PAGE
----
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Braun v. USPS, No. 18-2914, 2022 WL 602445 (D.D.C. Mar. 01, 2022) (Sullivan, J.)

Date

Braun v. USPS, No. 18-2914, 2022 WL 602445 (D.D.C. Mar. 01, 2022) (Sullivan, J.)

Re:  Request for certain records from USPS OIG

Disposition:  Granting defendant's motion for summary judgment

  • Litigation Considerations, Adequacy of Search:  "Here, the Agency has demonstrated that it has met its FOIA obligations by conducting an adequate and reasonable search for responsive records from the CRIMES database."  "The Agency argues that its 'interpretation of [plaintiff's] request was reasonable and consistent with the government's obligation ‘to construe a FOIA request liberally.'"  "It further argues that it 'has met its burden of showing that it complied with FOIA by providing 'a reasonably detailed affidavit, setting forth the search terms and the type of search performed, and averring that all files likely to contain responsible materials (if such records exist) were searched.'"  "Having 'made a prima facie showing of adequacy, the burden [then] shifts to plaintiff to provide . . . evidence sufficient to raise "substantial doubt" concerning the adequacy of the agency's search.'" Plaintiff, "however, offers no argument to dispute the adequacy of the Agency's search."  "The Court's review of the record does not raise substantial doubt about the adequacy of the Agency's search."  "Upon review of the two affidavits, the Court concludes that they are reasonably detailed, they have set forth the type of searches performed and the search terms used, and they have explained why the files that were searched were likely to contain responsive materials."  "Accordingly, the Court concludes that the Agency's search is adequate under the standard of reasonableness."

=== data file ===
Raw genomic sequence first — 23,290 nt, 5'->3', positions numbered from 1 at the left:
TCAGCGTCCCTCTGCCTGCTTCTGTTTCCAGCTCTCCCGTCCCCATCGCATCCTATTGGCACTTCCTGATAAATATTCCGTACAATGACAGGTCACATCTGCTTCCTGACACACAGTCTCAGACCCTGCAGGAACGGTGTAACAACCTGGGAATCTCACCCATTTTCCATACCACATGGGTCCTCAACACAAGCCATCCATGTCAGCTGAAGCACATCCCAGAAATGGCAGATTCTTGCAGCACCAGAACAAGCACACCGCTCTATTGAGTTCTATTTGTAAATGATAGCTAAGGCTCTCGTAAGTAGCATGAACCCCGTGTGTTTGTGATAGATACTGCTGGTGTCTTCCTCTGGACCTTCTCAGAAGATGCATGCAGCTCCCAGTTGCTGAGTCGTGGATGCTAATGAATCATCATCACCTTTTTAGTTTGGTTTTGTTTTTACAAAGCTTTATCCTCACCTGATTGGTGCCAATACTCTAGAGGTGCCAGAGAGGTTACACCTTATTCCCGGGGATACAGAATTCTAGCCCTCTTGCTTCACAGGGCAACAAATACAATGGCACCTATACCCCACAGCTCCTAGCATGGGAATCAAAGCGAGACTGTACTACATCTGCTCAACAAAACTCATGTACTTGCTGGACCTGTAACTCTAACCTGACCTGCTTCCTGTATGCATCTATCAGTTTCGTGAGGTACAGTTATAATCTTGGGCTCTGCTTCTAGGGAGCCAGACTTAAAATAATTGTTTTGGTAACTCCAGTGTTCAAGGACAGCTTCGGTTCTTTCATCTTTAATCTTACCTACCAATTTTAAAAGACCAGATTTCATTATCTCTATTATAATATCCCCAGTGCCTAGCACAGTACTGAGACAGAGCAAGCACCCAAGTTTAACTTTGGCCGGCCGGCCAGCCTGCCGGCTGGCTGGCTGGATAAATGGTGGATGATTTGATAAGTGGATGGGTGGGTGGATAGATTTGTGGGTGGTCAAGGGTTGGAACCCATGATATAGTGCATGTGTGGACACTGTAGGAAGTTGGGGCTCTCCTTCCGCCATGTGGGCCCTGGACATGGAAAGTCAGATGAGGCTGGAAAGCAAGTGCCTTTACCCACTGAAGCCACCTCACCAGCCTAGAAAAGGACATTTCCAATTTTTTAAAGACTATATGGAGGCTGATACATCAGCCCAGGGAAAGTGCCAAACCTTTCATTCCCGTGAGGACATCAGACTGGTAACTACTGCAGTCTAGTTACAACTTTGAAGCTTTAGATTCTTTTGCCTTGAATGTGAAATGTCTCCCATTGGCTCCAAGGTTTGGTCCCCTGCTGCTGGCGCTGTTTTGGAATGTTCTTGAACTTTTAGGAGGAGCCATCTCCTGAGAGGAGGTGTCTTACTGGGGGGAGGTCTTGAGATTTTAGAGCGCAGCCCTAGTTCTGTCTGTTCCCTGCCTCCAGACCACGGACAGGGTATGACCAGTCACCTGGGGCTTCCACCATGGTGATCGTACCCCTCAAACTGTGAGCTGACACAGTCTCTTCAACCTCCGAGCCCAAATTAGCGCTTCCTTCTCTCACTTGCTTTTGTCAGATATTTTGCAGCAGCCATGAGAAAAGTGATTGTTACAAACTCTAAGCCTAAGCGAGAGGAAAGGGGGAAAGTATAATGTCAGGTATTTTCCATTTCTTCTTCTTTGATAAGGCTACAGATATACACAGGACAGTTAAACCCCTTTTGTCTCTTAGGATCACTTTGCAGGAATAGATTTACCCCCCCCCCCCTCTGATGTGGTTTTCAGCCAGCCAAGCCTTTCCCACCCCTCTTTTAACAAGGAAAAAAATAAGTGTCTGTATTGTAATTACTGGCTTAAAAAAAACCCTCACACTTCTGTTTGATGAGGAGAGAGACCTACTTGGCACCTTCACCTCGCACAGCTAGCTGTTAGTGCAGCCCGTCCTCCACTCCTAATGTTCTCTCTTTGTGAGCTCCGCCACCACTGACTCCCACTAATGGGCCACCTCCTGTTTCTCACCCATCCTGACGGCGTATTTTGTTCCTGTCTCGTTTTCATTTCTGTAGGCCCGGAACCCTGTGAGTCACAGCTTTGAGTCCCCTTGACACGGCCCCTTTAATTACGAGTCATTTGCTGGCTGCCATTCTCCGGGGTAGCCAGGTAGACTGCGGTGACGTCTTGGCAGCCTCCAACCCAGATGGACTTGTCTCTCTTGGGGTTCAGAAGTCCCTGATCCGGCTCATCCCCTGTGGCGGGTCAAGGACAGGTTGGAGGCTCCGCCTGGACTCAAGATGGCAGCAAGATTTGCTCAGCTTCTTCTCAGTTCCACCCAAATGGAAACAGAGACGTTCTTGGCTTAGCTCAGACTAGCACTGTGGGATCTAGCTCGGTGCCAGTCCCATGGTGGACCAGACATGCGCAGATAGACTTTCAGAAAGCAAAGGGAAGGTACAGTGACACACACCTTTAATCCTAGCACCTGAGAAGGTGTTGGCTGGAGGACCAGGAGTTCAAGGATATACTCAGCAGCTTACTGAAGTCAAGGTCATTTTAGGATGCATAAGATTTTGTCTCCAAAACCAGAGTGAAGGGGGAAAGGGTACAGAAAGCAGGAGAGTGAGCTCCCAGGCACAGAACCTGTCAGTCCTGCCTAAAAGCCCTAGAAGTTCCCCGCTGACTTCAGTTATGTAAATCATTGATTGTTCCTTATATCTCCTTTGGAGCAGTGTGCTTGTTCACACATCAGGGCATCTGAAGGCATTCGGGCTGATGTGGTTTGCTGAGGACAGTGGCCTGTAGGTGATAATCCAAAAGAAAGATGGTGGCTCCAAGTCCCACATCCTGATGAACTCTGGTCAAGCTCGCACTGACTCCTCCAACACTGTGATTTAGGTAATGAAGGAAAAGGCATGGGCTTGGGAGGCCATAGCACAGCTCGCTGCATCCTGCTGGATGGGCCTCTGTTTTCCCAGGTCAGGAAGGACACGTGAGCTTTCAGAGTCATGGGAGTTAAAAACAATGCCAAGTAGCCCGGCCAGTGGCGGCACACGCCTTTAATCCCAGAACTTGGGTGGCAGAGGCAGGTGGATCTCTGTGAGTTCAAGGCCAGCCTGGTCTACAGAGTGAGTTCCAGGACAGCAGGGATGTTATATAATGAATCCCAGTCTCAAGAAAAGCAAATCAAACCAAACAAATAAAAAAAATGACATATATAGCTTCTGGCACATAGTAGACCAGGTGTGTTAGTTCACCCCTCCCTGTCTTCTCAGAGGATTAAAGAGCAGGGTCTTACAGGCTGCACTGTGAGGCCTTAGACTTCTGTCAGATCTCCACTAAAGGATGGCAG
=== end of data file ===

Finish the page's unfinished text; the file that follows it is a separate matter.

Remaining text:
• Exemption 7(C):  "Pursuant to FOIA Exemption 7(C), the Agency withheld the identities of the law enforcement personnel who prepared the reports that were disclosed to [plaintiff] in three pages of the records disclosed."  "In view of the role of the USPS OIG, the Court concludes that the [Exemption 7] threshold requirement has been met."  The "'[Court of Appeals for the District of Columbia Circuit] decisions have consistently supported nondisclosure of names or other information identifying individuals appearing in law enforcement records, including investigators, suspects, witnesses, and informants.'"  "Redaction of the names of federal law enforcement officers and support personnel under similar circumstances has been routinely upheld."  "Pursuant to the mandatory authority in this Circuit, the Court concludes that the Agency properly withheld under Exemption 7(C) the identities of the law enforcement personnel in light of the privacy interest the personnel have in nondisclosure of their identities and the lack of a significant public interest in the identities of the personnel."
     
  • Litigation Considerations, "Reasonably Segregable" Obligation:  "The record establishes that the only information that has been redacted are the identities of law enforcement personnel."  "Accordingly, the Court concludes that the Agency has satisfied its segregability obligations under FOIA."
Court Decision Topic(s)
District Court opinions
Exemption 7(C)
Litigation Considerations, Adequacy of Search
Procedural Requirements, “Reasonably Segregable” Obligation
Updated March 21, 2022